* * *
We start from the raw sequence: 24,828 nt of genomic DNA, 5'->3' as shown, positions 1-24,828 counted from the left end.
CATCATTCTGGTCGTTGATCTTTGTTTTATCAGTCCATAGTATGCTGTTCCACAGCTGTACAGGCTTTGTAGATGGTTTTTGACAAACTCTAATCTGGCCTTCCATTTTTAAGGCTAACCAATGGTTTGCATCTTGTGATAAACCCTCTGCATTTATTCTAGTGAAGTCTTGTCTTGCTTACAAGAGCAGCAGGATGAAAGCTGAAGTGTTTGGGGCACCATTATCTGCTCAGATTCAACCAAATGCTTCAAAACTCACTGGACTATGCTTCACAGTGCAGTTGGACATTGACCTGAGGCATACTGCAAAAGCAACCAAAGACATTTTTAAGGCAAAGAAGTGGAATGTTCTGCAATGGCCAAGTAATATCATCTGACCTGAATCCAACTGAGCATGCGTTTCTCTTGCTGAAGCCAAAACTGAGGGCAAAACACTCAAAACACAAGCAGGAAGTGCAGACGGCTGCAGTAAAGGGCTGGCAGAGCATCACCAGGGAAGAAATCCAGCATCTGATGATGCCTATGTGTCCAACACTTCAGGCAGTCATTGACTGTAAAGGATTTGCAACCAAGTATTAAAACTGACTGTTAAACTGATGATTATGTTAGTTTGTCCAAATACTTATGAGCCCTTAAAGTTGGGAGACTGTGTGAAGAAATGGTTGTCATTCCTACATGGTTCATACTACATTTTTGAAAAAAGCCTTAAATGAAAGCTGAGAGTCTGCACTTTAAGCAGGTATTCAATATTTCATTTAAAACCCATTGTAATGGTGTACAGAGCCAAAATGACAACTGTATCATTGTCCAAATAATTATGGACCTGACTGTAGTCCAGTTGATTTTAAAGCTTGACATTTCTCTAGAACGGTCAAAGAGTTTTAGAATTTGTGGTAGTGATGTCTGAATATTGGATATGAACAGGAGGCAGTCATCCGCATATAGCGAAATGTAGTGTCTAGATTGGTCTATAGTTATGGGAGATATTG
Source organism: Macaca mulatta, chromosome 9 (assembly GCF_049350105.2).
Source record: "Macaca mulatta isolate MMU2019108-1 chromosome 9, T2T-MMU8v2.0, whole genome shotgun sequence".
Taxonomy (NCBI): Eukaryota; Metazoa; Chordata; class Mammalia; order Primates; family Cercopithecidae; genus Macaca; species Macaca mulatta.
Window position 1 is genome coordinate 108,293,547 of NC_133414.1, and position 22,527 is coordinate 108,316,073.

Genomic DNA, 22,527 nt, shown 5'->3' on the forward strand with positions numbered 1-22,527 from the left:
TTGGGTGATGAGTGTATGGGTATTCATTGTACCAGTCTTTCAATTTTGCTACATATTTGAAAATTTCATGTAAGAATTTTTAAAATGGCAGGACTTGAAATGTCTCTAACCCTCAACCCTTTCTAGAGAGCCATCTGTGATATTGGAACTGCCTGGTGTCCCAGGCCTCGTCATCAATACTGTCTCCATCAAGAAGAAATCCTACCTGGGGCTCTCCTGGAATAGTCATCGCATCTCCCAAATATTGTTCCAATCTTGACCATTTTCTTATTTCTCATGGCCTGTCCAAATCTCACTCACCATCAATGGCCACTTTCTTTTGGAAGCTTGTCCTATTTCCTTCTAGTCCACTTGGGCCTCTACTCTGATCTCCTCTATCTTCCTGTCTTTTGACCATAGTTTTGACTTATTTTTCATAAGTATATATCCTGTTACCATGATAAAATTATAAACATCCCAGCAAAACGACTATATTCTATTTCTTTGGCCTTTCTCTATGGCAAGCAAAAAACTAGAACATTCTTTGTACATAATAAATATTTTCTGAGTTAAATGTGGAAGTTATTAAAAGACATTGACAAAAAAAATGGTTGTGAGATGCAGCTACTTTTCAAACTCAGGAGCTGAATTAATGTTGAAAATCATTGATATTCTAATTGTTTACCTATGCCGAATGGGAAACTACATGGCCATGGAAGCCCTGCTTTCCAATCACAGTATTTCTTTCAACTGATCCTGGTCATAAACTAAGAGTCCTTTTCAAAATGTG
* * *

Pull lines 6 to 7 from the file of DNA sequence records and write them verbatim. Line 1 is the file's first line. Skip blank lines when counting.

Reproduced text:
Window position 1 is genome coordinate 108,293,547 of NC_133414.1, and position 22,527 is coordinate 108,316,073.

Genomic DNA, 22,527 nt, shown 5'->3' on the forward strand with positions numbered 1-22,527 from the left: